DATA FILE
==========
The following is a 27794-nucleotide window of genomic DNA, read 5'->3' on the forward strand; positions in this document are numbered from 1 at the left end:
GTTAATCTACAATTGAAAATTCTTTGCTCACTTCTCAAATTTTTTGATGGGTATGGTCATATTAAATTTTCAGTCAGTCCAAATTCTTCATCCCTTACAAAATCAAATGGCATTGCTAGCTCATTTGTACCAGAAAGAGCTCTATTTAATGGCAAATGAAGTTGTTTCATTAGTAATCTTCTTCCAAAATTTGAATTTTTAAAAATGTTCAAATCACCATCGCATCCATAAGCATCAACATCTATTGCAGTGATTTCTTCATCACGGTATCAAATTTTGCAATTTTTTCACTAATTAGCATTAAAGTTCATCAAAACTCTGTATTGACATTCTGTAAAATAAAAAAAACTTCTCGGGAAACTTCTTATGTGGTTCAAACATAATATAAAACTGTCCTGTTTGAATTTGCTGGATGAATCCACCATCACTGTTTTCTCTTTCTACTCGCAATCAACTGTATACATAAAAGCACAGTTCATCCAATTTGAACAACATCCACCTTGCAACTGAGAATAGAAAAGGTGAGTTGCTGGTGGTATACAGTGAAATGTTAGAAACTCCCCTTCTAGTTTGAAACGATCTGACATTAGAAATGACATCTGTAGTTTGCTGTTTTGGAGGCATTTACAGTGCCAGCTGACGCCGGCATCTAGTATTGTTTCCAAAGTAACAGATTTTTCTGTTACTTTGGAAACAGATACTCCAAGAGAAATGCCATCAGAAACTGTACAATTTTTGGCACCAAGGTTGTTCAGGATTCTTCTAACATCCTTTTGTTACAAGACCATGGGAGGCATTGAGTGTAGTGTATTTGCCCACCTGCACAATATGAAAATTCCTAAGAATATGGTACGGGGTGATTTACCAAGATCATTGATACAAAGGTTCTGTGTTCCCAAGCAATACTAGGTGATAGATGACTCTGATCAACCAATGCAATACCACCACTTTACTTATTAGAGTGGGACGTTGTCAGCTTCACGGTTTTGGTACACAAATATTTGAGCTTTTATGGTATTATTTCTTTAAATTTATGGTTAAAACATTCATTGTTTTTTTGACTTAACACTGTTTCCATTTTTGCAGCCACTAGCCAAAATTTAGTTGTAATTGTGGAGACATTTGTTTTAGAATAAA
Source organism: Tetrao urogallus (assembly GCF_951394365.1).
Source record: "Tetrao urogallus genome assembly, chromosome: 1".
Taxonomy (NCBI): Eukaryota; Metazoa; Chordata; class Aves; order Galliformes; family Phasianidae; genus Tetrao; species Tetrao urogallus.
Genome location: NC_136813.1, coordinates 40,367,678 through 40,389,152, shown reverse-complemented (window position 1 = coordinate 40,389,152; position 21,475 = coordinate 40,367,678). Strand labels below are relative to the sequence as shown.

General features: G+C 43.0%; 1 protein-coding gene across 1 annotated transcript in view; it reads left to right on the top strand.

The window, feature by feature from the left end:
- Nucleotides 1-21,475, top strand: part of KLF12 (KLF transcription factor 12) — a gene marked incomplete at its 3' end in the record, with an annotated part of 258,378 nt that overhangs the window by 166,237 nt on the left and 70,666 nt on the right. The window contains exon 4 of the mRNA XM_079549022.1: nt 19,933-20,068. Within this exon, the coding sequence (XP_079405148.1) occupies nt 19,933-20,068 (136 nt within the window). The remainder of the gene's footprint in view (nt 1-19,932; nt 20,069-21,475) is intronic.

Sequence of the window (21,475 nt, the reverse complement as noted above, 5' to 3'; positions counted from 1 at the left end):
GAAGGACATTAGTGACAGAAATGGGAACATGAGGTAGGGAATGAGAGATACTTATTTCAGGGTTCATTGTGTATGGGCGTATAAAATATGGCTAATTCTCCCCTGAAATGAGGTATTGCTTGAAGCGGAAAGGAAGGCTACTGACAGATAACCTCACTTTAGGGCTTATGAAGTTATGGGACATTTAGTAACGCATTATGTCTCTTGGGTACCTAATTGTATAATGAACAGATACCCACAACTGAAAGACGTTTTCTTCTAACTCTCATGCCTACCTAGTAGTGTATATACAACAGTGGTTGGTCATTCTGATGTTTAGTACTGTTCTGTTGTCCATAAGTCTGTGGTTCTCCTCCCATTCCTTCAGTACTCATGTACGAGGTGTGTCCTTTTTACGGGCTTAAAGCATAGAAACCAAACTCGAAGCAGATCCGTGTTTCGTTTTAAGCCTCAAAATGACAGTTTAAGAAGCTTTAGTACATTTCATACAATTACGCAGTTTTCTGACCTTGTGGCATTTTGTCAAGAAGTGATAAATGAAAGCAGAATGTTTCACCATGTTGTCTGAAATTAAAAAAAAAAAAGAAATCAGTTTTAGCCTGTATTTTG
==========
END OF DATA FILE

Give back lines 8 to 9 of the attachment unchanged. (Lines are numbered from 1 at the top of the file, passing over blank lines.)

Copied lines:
The window, feature by feature from the left end:
- Nucleotides 1-21,475, top strand: part of KLF12 (KLF transcription factor 12) — a gene marked incomplete at its 3' end in the record, with an annotated part of 258,378 nt that overhangs the window by 166,237 nt on the left and 70,666 nt on the right. The window contains exon 4 of the mRNA XM_079549022.1: nt 19,933-20,068. Within this exon, the coding sequence (XP_079405148.1) occupies nt 19,933-20,068 (136 nt within the window). The remainder of the gene's footprint in view (nt 1-19,932; nt 20,069-21,475) is intronic.